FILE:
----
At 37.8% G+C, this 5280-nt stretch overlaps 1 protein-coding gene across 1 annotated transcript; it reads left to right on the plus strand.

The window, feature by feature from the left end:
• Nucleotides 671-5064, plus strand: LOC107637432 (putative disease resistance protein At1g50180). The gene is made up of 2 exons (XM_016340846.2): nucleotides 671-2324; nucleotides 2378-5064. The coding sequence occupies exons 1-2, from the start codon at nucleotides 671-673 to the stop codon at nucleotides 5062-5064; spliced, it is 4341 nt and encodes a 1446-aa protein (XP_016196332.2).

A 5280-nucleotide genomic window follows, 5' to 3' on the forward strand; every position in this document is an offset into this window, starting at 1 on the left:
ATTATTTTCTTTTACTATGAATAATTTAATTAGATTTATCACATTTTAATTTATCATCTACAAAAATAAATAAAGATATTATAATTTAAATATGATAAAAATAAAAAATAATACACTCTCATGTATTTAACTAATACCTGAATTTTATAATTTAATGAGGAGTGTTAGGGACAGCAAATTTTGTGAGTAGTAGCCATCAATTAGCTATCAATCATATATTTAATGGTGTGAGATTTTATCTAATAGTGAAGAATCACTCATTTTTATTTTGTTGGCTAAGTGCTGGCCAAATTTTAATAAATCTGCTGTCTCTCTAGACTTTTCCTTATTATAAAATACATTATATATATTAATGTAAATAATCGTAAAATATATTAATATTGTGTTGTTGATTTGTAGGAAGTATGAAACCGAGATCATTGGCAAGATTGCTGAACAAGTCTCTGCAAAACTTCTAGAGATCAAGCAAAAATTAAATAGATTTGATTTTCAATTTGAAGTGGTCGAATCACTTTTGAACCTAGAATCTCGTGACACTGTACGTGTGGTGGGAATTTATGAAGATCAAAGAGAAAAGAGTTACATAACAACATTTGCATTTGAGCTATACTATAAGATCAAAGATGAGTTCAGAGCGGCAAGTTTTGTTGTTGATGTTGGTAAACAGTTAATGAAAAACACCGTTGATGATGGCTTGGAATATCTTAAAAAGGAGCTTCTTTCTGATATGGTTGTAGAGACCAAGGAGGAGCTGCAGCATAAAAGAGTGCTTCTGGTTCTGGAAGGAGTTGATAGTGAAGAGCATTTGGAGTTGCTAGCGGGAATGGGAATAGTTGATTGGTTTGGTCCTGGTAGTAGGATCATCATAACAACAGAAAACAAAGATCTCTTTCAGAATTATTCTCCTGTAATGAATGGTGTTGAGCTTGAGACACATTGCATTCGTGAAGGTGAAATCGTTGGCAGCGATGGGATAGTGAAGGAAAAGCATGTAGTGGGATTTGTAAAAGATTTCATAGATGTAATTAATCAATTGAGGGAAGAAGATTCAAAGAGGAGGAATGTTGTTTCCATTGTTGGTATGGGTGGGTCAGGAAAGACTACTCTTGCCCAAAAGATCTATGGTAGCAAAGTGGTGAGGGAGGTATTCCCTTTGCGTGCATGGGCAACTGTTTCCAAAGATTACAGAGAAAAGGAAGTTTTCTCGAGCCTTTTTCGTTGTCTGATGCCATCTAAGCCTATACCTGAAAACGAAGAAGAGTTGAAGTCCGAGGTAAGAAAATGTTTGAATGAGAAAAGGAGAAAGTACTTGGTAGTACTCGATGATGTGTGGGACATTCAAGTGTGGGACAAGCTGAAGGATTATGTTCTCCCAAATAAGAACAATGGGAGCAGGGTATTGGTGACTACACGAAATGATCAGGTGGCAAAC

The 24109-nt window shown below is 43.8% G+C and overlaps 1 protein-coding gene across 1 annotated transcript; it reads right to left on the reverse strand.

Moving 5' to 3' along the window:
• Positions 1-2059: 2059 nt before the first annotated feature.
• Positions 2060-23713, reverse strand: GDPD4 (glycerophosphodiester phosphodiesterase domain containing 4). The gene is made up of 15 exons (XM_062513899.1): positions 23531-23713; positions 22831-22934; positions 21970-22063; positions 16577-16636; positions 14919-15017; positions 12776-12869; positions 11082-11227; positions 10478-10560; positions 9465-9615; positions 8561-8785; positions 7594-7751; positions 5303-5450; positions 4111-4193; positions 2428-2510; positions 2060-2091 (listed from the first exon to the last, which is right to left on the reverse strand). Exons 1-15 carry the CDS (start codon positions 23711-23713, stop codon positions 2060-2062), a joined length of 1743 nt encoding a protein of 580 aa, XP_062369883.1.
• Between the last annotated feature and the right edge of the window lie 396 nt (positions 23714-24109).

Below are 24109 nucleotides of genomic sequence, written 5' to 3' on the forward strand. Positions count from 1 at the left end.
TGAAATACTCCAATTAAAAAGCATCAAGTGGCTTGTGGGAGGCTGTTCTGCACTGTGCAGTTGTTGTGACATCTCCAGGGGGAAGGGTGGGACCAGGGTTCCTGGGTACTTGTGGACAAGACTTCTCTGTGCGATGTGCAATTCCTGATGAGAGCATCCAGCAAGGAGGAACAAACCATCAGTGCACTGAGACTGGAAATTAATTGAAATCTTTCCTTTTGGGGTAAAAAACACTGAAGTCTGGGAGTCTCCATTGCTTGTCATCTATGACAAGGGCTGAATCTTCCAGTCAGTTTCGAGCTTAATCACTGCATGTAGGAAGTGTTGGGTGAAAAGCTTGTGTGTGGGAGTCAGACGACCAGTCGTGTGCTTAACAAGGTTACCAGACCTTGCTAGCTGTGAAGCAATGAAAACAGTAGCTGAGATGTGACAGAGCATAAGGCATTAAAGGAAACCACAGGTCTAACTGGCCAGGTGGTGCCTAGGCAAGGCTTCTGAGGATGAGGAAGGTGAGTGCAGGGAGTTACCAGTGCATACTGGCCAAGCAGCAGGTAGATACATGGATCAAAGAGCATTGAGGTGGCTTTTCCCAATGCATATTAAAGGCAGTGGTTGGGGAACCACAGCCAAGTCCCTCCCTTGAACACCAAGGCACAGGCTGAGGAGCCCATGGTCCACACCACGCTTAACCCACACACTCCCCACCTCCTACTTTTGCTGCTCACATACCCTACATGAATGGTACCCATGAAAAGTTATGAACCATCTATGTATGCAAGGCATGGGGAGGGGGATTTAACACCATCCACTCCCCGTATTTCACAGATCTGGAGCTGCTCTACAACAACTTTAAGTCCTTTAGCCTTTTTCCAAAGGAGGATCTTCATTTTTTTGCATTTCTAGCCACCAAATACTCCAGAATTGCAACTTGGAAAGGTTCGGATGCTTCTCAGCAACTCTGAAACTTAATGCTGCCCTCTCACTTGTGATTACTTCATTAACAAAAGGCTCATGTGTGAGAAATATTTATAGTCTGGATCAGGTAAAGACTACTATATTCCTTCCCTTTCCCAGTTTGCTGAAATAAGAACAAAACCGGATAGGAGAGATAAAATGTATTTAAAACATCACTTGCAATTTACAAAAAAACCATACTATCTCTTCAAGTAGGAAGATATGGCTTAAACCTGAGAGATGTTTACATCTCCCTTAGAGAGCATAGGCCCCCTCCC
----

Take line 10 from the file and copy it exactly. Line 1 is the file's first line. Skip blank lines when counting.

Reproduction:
• Between the last annotated feature and the right edge of the window lie 396 nt (positions 23714-24109).